I was in the United States on Friday last week. They call it ‘Black Friday’ and it’s always the day after the most celebrated public holiday in the US, Thanksgiving.
It seemed to me to be quite appropriate that the day on which the entire nation gave thanks for the American way should be followed by one that is capitalism on steroids.
Black Friday is a day of retail sales so-called because queues of bargain hunters start lining the sidewalks outside the big stores from the evening before and traffic bringing even more shoppers to town, clogs the roads. It is a day of pushing and shoving, traffic jams and hype.
For weeks before, the media is full of Black Friday advertising, all tempting the citizens of America with bargain prices, the most alluring of which are called ‘door-stoppers’ – the inference being that they’re so good the door to the store is bound to be jammed solid.
This year though, it was not so much Black Friday but more of a sort of dark grey Friday.
Not because of tough economic times but rather because 30% more Americans decided to avoid the traffic and getting embroiled in door-stopping, but rather to make all their purchases online.
Which is dead simple in the US. I went into a shop earlier in the week looking for an attachment for my camera. The assistant apologised that they didn’t have anything in stock but gave me the web address of the supplier and said: “Just buy it online and they’ll deliver in the morning.” They did.
But, while TV, radio, online and newspapers all benefitted from frenetic ad spend for Black Friday, the increase in online purchasing had a clear message for the media owners.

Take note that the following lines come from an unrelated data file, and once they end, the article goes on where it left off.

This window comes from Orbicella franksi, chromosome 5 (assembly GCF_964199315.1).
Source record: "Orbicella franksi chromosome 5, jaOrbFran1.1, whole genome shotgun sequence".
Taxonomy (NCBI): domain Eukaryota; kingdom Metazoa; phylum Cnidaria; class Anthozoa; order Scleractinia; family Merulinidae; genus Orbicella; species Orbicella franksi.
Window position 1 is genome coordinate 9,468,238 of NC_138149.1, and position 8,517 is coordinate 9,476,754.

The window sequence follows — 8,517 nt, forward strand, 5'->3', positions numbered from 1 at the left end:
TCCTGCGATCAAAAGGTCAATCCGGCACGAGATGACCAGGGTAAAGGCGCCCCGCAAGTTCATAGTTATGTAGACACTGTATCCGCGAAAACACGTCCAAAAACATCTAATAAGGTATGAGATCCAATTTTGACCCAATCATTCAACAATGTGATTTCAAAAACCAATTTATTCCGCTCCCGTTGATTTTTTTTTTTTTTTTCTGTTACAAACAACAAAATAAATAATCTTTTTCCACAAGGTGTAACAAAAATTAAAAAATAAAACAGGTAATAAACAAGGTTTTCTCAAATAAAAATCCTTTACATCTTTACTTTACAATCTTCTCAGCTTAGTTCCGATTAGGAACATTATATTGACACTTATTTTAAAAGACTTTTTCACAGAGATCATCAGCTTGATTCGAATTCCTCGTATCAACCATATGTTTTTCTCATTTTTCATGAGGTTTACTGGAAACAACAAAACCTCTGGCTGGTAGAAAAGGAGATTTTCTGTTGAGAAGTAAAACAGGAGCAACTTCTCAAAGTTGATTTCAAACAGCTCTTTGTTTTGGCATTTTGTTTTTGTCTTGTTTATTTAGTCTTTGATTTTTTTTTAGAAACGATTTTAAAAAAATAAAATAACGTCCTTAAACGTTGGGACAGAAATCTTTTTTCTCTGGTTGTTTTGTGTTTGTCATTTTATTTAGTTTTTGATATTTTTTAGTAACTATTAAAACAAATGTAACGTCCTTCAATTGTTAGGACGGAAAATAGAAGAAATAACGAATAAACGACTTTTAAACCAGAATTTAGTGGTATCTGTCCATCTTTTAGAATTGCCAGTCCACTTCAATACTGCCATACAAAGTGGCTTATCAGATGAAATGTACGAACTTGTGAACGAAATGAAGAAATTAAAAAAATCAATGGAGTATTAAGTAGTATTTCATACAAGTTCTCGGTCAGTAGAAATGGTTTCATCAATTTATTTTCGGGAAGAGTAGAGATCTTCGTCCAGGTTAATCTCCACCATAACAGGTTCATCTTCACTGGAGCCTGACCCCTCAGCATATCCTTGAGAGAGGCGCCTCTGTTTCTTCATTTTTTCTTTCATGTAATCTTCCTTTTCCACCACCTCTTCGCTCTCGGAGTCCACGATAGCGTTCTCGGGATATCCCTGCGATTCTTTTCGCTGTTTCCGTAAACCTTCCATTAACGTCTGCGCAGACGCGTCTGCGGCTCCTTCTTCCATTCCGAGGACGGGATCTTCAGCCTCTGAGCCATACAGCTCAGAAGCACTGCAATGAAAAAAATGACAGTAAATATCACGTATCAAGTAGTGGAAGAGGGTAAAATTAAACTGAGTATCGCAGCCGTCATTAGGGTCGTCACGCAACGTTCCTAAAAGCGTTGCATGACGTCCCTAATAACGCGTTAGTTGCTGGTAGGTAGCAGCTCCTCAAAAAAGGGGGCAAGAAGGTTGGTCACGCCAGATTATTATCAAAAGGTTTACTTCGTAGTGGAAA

More and more consumers are not only shooing online but using the online environment to source products and services.
A number of people to whom I spoke in Miami last week said that while they still took notice of ads on TV, radio and newspapers, they tended to use the increasing number of websites devoted to making price comparisons, for example, of all the major retail outlets and suppliers.
Which means that instead of just taking an advertiser’s word for “the best prices in town” consumers are using online apps and tools to get the real deal.
I am not suggesting for a moment that convectional retail advertising on TV, radio and newspapers is on death row, but there is no question that online is taking mighty bites out of their revenue.
The relatively high cost and painfully slow data speeds in South Africa have given our traditional above the line media some breathing space.
But, as prices drop and data speeds increase, more and more South Africans will rely on the interweb and not retail advertising to tell them where the best deals are.
Our media needs to take notice of what is happening in the USA where, for example, newspapers have just registered their umpteenth consecutive quarter of revenue decline.
It’s going to take a significant paradigm shift to develop workable revenue models.
Which, in my opinion, will start with the notion that the consumer of the future will not sit around waiting for ads but will rather use the internet to go and look for whatever they want.
And there is no reason why our traditional mass media cannot get in on the action.
That is if they can, for a moment, stop thinking like newspaper, radio and television owners but rather consider themselves multi-media commercial and editorial content providers.
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